Saudi leaders congratulate Russian president on re-election 

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Jeddah - Yasmine El Tohamy - MAKKAH: They have reverberated through the Grand Mosque in Makkah for centuries — the soulful and soothing voices of muezzins calling the believers, and imams leading prayers five times a day.

Almukbariya in the Grand Mosque of Makkah is the place from which the muezzin, in his soulful voice, chants the adhan (the call to prayer). It is the place from which he repeats the Takbir al-Ihram (opening takbir), ruku (bowing), sujud (prostration) and the concluding prayers, in response to the imam’s prayers.

Almukbariya is distinguished by modern technologies, enabling the muezzin’s voice to be heard throughout the mosque and outside.

Pilgrims from around the world circumambulate the Holy Kaaba before sunset on the first day of fasting in Ramadan at the Grand Mosque in Makkah, last year. (Supplied)

The Presidency for the Affairs of the Two Holy Mosques told Arab News that Almukbariya’s importance lies in summoning hundreds of thousands of believers inside and around the Grand Mosque to prayer.

The muezzin arrives inside Almukbariya an hour before the call to prayer. For each prayer, there is a muezzin, a funeral prayer caller and a substitute muezzin.

HIGHLIGHTS

• The first call to prayer, at noon in the Grand Mosque, was delivered from the roof of the Kaaba by the Prophet Muhammad’s companion Bilal bin Rabah.

• Loudspeakers in the Grand Mosque were introduced for the first time in 1947 during the reign of King Abdulaziz.

The melodious and soulful sounds of the muezzins, young and experienced, reverberate through Almukbariya. The general presidency, represented by the Imams and Muezzins Affairs Agency, sets special schedules in which these muezzins alternate between the adhan and the iqamah.

Pilgrims from around the world circumambulate the Holy Kaaba before sunset on the first day of fasting in Ramadan at the Grand Mosque in Makkah, last year. (Supplied)

Almukbariya cabin, which overlooks the mataf, has gone through several stages. It was demolished in 1337 AH (1958) due to the first Saudi expansion, moved to the “maqam Shafi’i” above the Zamzam Well until 1383 AH, and then to the southern mataf of the Kaaba until its construction was completed in 1397 AH.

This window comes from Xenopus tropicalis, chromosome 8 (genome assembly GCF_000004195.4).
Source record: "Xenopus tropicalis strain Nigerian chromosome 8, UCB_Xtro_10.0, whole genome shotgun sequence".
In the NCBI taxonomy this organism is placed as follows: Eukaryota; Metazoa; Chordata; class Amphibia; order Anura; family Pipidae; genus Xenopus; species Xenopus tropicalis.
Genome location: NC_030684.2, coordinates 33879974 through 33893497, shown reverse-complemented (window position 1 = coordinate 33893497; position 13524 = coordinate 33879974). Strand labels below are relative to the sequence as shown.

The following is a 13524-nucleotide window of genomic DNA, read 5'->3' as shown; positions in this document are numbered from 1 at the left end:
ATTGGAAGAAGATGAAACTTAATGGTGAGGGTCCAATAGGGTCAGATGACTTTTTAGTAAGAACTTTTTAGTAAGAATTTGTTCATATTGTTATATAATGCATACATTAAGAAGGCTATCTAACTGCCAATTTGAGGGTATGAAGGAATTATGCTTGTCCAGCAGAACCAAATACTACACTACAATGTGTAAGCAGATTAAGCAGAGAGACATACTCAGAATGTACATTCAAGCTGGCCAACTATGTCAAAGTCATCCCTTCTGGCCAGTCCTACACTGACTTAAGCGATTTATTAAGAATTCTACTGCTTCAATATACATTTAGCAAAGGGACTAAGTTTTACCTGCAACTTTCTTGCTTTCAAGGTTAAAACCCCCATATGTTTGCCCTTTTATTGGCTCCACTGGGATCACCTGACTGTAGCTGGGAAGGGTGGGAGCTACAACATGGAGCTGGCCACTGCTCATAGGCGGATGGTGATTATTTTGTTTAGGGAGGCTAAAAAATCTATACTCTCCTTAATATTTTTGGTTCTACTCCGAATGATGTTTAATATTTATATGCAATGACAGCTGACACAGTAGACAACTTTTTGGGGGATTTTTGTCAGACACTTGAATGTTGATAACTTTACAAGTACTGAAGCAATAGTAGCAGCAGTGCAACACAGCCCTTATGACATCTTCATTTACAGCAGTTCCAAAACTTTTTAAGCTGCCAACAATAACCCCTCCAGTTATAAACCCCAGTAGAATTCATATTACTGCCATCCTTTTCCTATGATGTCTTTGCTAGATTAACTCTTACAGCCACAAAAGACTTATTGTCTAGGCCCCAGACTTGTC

Saad Al-Joudi, a researcher specializing in the history of Makkah, said that the first call to prayer, at noon in the Grand Mosque, was delivered from the roof of the Kaaba by the Prophet Muhammad’s companion Bilal bin Rabah. This was on the order of the prophet on the day of the conquest of Makkah in the year 630 (8 AH).

Al-Joudi added that Almukbariya is considered the “magnifying glass” of the Grand Mosque and that its many modern technologies allow the transmission of the muezzin’s voice across the mosque and beyond.

This picture taken on April 1, 2023 during the Muslim holy fasting month of Ramadan, from the Makkah Royal Clock Tower of the Abraj al-Bait skyscraper complex, shows an aerial view of Muslim worshippers around the Kaaba, the holiest shrine in the Grand Mosque complex in Saudi Arabia's holy city of Makkah. (AFP)

Loudspeakers in the Grand Mosque were introduced for the first time in 1947 during the reign of King Abdulaziz.

The late Makkan historian and writer Prof. Ahmed Ali Asad Allah Al-Kazemi said in his memoirs “The Daily Events in Makkah” that in 1947, Sheikh Abd Al-Zahir Abu Al-Samh, the imam and preacher of the Grand Mosque, asked Minister of Finance Abdullah bin Suleiman Al-Hamdan to provide loudspeakers and a microphone.

He wrote that in that year the speakers in the Grand Mosque were used for the Friday and Eid sermons, which fell on the same day. The sermon was usually delivered by Sheikh Abu Al-Samh’s son, Abdul Rahman, with only a few worshipers in the mosque able to hear. However, on Oct. 31, 1947, Sheikh Abu Al-Samh delivered the Friday sermon with a microphone heard by thousands of worshipers in the Grand Mosque.

In 1957, the speaker’s location was changed when the first expansion of the Mataf in the Grand Mosque took place. In 1963, the speakers were placed in a separate private building — the Almukbariya.

The building was designed for greater sound clarity to amplify the voices of the muezzins. There are also sound and television control rooms and studios, special waiting offices for muezzins and alternates, and rooms for public services. The Mataf and Kaaba can be seen from the southern part of the Almukbariya.

 

 

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